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Mike Frost

June 24, 2012


international spying system “…Retired intelligence officer Mike Frost worked at Canada’s CSE, their equivalent of the NSA. He has recently worked to expose some of the abuses of the international spying system generically known as ECHELON, appearing on 60 Minutes and other shows. In this CBN News story, “Surveillance Society: A Spy’s Story,” he describes the system as well as some of the harassment he has received since working to expose it. “The pressure is being applied very subtly,” he says. “Letters that arrive in an opened condition, strange things happening to my answering machine when I’m not even in the house — it becomes unplugged or turned off, or turned on and plugged in, strange footprints on my carpet, very subtle things. Not that I can go to anyone and say somebody broke into my home, because there is no sign of forced entry in any way. Constantly, my friends will say, what’s the matter with your phone; there’s an echo. So these things are being done just to keep me on my toes a little bit, and I’m aware of that…” (U.S. Domestic Spying)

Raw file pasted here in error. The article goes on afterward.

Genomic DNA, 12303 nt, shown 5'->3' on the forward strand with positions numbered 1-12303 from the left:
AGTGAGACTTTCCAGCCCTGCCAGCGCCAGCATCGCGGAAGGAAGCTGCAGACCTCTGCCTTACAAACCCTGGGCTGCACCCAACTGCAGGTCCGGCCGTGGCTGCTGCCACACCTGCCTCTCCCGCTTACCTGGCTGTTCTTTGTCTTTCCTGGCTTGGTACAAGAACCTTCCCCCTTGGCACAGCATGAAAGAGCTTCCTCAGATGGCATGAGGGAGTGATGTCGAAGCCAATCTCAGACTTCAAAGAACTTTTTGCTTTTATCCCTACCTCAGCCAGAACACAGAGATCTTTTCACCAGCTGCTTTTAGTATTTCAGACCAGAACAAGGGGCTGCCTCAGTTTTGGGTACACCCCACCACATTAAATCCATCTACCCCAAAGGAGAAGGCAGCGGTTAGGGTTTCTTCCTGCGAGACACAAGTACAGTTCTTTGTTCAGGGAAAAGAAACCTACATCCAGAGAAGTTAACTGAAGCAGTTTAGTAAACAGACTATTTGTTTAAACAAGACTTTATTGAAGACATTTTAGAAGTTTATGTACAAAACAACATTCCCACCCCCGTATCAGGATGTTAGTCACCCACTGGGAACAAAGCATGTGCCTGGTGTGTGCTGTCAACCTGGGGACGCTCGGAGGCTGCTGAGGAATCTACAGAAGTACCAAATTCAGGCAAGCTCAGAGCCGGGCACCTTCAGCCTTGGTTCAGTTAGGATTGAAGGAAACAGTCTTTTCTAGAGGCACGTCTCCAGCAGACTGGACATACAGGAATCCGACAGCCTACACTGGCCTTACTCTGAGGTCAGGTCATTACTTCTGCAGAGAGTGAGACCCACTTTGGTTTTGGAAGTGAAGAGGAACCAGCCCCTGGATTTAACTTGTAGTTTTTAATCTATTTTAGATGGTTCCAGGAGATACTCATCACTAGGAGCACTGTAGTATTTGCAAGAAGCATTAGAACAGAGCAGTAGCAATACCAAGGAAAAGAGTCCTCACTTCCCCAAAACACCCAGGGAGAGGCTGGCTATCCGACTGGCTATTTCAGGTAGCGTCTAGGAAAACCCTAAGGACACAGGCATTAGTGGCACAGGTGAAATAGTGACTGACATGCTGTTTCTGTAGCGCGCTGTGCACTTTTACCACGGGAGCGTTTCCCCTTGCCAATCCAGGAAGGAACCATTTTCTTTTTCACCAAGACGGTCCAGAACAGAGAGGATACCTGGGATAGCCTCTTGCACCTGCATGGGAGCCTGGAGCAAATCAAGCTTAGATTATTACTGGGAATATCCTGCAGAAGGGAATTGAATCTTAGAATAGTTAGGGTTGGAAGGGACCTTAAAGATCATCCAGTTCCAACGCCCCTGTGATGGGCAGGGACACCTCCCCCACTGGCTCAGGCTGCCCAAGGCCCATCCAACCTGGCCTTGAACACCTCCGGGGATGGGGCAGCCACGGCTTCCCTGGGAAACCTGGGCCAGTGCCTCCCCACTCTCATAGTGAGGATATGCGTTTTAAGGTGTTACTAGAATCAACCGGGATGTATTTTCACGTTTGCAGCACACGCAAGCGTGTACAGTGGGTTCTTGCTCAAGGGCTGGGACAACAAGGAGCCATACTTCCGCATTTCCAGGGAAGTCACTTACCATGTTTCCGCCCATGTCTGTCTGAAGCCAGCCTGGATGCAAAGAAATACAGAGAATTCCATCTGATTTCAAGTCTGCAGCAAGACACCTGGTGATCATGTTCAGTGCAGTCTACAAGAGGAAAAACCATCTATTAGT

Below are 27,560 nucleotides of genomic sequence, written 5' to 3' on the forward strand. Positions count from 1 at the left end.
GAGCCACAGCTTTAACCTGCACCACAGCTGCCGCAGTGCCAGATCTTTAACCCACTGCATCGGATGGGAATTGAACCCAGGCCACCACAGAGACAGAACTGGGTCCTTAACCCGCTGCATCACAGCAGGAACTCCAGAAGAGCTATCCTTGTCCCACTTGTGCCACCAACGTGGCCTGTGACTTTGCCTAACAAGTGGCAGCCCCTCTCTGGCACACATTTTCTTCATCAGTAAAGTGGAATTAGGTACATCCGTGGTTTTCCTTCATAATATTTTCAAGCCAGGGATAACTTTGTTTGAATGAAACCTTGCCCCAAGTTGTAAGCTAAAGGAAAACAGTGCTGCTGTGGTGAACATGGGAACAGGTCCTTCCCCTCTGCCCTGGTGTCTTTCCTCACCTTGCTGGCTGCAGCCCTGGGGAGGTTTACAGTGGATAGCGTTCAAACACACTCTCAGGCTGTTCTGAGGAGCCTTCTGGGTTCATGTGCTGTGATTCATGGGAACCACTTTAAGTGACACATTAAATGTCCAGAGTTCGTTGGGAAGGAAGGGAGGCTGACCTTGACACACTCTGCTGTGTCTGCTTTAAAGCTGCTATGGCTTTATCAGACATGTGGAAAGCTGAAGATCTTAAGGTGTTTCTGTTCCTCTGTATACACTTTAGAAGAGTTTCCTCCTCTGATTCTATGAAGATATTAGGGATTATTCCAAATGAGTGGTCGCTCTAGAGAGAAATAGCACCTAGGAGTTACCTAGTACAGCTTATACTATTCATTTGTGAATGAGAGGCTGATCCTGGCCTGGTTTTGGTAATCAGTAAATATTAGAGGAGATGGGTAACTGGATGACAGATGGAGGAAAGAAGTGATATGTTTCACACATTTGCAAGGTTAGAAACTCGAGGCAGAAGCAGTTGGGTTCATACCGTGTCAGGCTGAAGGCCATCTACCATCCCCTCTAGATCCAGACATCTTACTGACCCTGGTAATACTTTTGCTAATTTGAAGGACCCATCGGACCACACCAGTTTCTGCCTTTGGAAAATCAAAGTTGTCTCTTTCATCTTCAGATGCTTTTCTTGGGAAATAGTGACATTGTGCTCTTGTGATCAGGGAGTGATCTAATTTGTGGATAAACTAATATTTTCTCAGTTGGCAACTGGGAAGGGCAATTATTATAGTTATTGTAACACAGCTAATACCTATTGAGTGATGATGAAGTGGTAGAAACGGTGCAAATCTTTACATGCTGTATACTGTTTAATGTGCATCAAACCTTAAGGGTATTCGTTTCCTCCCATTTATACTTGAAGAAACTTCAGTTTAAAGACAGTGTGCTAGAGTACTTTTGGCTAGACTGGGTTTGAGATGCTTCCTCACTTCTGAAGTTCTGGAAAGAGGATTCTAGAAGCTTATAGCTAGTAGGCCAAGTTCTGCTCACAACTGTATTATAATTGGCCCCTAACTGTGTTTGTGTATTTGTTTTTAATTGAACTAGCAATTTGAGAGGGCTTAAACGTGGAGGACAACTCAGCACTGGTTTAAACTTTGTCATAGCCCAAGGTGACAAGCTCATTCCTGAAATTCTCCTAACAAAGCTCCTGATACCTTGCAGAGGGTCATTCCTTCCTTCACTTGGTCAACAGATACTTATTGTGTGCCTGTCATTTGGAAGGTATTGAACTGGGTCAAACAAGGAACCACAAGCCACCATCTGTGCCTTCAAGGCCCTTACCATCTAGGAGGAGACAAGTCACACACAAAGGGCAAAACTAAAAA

signals intelligence “…Intelligence experts believe that high above the heads of the onlookers, the Americans were making themselves right at home, installing a battery of satellite dishes and antennae within the embassy’s roof to pry into Canadians’ phone calls, e-mail, satellite communications, and even state secrets. If these surveillance mavens are right, such spy equipment would be a massive violation of Canadians’ privacy and would violate an agreement between the U.S. and Canada not to spy on each other’s government communications…Mike Frost, a 25-year retired veteran of the CSE, sees many reasons to be suspicious of the new U.S. facility. “I watched them with great interest as they put it up”, says Frost, who lives in Ottawa. “They were doing all the things they taught me to do.” Frost literally wrote the book on the collection of signals intelligence, or SIGINT in spy lingo, at Canadian and U.S. embassies. He told his story to journalist Michel Gratton in the sensational 1994 book Spyworld, exposing for the first time how the CSE spies on Canadian citizens and foreign countries. Frost also described how the U.S. National Security Agency, America’s equivalent of the CSE, trained him to help Canada set up its first embassy SIGINT program. This training is what got Frost and some of his CSE colleagues wondering about the strange structures atop the old U.S. embassy then on Wellington Street in Ottawa. His book featured photos of odd-looking air vents and heat pumps on the roof that resembled standard NSA structures used to conceal spying equipment. Frost has no doubt that the new U.S. embassy has similar equipment, but updated and more powerful than ever: “I’d lay my balls on the line it’s there.” By most accounts, the new four-storey embassy at 490 Sussex Drive is a bizarre-looking structure. The $55-million fortress is said to be capable of withstanding anything short of a nuclear strike and has been called Stalinesque and “the Kremlin’s ugly cousin”…What kind of traffic could all these gadgets pick up? Basically, anything. SIGINT captures airborne transmissions, but these days that includes more than cellphone calls and satellite communications. That’s because when land lines become congested, phone calls, faxes, and e-mail are often automatically rerouted to microwave towers or satellites, thus making them susceptible to interception, says Frost. “Ottawa is festering with activity”, says Frost. “America spies on everybody, even its own people. Of course, they would want to spy on us…” (Hidden Ears)